On the other hand, there are some concerns about the biological and environmental risks associated with Ag NPs. It was reported that Ag NPs might adversely affect some aquatic organisms. For example, there are reports that Ag NPs may be cytotoxic and genotoxic to fish  and that Ag NPs may inhibit photosynthesis in algae . Other evidence indicates that Ag NPs may also adversely affect mammals, as a significant decline in mouse spermatogonial stem cells was linked with exposure to Ag NPs . Therefore, methods to prevent the diffusion of Ag NPs into the environment and inhibit their uptake by living organisms are needed before Ag NP-containing antimicrobial materials can be used [21–23].
In a previous study, we developed a safe and easy process for controlling the size distribution of Ag NPs . The process uses three materials: AgNO3-containing glass powder, glucose, and water. Synthesis of Ag NPs using this process was performed by autoclaving the particles in aqueous medium. Particle size can be regulated by varying the glucose concentration; that is, 0.25, 1.0, and 4.0 wt% of glucose produce small ( nm in diameter), medium ( nm in diameter), and large ( nm in diameter) particles, respectively . Furthermore, chitin powder with low degrees of deacetylation (DDAc < 5%) and with an average particle size of μm was added as a stabilizer to the Ag NP suspension to both remove the caramel generated during autoclaving and prevent aggregation and precipitation of the Ag NPs . The much stronger bactericidal (against E. coli strain DH5α) and antifungal (against Aspergillus niger) activities of chitin/Ag NP composites have been demonstrated .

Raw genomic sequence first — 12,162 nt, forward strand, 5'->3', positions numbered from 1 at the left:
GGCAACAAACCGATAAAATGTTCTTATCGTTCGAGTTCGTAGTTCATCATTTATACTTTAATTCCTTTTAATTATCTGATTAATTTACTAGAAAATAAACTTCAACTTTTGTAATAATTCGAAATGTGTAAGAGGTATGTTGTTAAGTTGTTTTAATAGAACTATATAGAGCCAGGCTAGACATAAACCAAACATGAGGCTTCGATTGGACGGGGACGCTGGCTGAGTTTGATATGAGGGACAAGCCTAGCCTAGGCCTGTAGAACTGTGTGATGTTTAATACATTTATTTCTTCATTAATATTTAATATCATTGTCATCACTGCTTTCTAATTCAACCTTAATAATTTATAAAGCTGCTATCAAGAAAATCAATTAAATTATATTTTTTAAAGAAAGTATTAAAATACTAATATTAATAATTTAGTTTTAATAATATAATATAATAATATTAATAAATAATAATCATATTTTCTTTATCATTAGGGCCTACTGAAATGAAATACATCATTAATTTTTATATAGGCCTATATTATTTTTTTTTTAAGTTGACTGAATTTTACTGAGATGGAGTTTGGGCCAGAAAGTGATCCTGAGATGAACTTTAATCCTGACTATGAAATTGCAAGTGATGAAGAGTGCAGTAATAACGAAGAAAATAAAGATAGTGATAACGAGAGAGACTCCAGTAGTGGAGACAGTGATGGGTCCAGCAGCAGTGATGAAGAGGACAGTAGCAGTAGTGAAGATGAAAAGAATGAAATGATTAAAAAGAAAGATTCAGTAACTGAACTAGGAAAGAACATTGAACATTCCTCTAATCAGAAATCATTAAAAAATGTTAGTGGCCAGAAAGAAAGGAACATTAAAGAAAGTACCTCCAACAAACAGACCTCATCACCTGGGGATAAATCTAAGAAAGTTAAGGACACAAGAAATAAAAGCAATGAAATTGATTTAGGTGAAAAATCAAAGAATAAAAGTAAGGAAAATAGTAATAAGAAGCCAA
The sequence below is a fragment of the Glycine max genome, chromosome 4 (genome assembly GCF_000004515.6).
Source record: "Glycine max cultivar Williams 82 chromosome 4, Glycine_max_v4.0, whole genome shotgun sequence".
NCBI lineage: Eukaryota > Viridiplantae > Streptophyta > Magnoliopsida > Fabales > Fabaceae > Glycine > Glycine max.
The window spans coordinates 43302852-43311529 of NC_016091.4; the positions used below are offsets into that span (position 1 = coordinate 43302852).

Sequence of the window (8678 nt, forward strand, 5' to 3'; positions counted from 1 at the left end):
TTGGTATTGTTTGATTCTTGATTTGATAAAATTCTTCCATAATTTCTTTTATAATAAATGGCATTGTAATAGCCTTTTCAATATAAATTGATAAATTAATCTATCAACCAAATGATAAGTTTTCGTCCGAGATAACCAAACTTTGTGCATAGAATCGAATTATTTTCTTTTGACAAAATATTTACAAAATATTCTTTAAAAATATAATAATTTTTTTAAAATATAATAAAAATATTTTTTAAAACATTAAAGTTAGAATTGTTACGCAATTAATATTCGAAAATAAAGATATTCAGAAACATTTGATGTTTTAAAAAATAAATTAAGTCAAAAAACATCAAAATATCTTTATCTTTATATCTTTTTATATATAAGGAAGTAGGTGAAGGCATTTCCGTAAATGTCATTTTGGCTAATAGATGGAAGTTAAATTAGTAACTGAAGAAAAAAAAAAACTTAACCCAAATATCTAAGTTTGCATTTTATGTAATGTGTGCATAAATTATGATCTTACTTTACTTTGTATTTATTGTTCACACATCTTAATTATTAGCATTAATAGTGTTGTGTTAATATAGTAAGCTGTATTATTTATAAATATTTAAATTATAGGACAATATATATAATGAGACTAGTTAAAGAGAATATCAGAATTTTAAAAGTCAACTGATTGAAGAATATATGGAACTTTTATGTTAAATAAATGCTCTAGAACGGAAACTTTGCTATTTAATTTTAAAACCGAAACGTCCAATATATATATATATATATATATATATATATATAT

Chitin/chitosan is the collective name for a family of de-N-acetylated chitin with different degrees of deacetylation (DDAc) . In general, when the number of N-acetyl-glucosamine units exceeds 50% (DDAc > 50%), the biopolymer is termed chitosan, whereas the term “chitin” is used to describe the polymer when the DDAc is less than 50%. In this study, we observed that the antimicrobial activities and adsorption properties of Ag NPs are correlated with chitin particle size and surface structures of chitin powder.
2. Materials and Methods
Silver-containing glass powder (BSP21, Ag content: 1 wt%; average grain size: 10 μm) was purchased from Kankyo Science (Kyoto, Japan). All chitins (A, B, C, and D) used in this study were <5% DAc and were commercially available. D-Glucose was purchased from Wako Pure Chemical Industries, Ltd. (Osaka, Japan). All chemicals were used as received.
2.2. Preparation of Ag NPs